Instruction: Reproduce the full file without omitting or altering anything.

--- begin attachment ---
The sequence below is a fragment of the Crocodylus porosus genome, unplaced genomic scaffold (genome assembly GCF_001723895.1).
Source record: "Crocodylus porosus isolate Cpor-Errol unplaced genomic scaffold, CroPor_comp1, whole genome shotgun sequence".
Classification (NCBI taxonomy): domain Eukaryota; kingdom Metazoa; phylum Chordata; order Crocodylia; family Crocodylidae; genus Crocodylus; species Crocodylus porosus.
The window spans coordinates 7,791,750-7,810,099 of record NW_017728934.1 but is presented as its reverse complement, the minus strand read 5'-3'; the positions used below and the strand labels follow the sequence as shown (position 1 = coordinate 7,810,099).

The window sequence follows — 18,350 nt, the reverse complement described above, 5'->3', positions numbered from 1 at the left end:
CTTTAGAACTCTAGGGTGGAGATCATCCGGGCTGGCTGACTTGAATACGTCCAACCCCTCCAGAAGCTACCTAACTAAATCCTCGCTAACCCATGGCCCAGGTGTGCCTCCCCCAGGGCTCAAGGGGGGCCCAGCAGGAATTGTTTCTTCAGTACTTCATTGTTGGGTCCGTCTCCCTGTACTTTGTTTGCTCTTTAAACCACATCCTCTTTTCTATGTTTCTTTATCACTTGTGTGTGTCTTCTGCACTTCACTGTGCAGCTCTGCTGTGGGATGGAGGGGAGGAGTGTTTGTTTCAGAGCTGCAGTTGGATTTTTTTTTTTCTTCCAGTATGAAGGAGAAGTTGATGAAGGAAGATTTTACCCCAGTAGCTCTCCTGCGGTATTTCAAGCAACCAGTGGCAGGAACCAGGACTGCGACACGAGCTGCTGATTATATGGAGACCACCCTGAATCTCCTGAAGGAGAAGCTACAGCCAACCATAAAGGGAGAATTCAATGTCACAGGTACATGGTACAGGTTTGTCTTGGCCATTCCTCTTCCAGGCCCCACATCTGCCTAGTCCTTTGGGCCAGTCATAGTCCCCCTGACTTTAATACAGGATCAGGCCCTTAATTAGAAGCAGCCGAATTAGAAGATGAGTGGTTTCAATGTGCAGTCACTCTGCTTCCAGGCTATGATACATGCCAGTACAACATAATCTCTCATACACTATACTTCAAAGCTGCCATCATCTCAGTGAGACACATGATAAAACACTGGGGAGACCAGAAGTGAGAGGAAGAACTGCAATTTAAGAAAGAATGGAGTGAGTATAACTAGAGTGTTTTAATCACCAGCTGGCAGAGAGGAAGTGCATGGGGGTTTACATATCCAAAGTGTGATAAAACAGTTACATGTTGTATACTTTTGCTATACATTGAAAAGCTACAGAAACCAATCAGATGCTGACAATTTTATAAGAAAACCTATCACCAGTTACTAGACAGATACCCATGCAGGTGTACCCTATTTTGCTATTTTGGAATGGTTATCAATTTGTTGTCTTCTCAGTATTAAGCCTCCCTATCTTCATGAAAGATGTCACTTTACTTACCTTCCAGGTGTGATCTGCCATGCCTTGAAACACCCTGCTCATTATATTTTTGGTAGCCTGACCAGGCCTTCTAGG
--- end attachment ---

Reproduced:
The sequence below is a fragment of the Crocodylus porosus genome, unplaced genomic scaffold (genome assembly GCF_001723895.1).
Source record: "Crocodylus porosus isolate Cpor-Errol unplaced genomic scaffold, CroPor_comp1, whole genome shotgun sequence".
Classification (NCBI taxonomy): domain Eukaryota; kingdom Metazoa; phylum Chordata; order Crocodylia; family Crocodylidae; genus Crocodylus; species Crocodylus porosus.
The window spans coordinates 7,791,750-7,810,099 of record NW_017728934.1 but is presented as its reverse complement, the minus strand read 5'-3'; the positions used below and the strand labels follow the sequence as shown (position 1 = coordinate 7,810,099).

The window sequence follows — 18,350 nt, the reverse complement described above, 5'->3', positions numbered from 1 at the left end:
CTTTAGAACTCTAGGGTGGAGATCATCCGGGCTGGCTGACTTGAATACGTCCAACCCCTCCAGAAGCTACCTAACTAAATCCTCGCTAACCCATGGCCCAGGTGTGCCTCCCCCAGGGCTCAAGGGGGGCCCAGCAGGAATTGTTTCTTCAGTACTTCATTGTTGGGTCCGTCTCCCTGTACTTTGTTTGCTCTTTAAACCACATCCTCTTTTCTATGTTTCTTTATCACTTGTGTGTGTCTTCTGCACTTCACTGTGCAGCTCTGCTGTGGGATGGAGGGGAGGAGTGTTTGTTTCAGAGCTGCAGTTGGATTTTTTTTTTTCTTCCAGTATGAAGGAGAAGTTGATGAAGGAAGATTTTACCCCAGTAGCTCTCCTGCGGTATTTCAAGCAACCAGTGGCAGGAACCAGGACTGCGACACGAGCTGCTGATTATATGGAGACCACCCTGAATCTCCTGAAGGAGAAGCTACAGCCAACCATAAAGGGAGAATTCAATGTCACAGGTACATGGTACAGGTTTGTCTTGGCCATTCCTCTTCCAGGCCCCACATCTGCCTAGTCCTTTGGGCCAGTCATAGTCCCCCTGACTTTAATACAGGATCAGGCCCTTAATTAGAAGCAGCCGAATTAGAAGATGAGTGGTTTCAATGTGCAGTCACTCTGCTTCCAGGCTATGATACATGCCAGTACAACATAATCTCTCATACACTATACTTCAAAGCTGCCATCATCTCAGTGAGACACATGATAAAACACTGGGGAGACCAGAAGTGAGAGGAAGAACTGCAATTTAAGAAAGAATGGAGTGAGTATAACTAGAGTGTTTTAATCACCAGCTGGCAGAGAGGAAGTGCATGGGGGTTTACATATCCAAAGTGTGATAAAACAGTTACATGTTGTATACTTTTGCTATACATTGAAAAGCTACAGAAACCAATCAGATGCTGACAATTTTATAAGAAAACCTATCACCAGTTACTAGACAGATACCCATGCAGGTGTACCCTATTTTGCTATTTTGGAATGGTTATCAATTTGTTGTCTTCTCAGTATTAAGCCTCCCTATCTTCATGAAAGATGTCACTTTACTTACCTTCCAGGTGTGATCTGCCATGCCTTGAAACACCCTGCTCATTATATTTTTGGTAGCCTGACCAGGCCTTCTAGG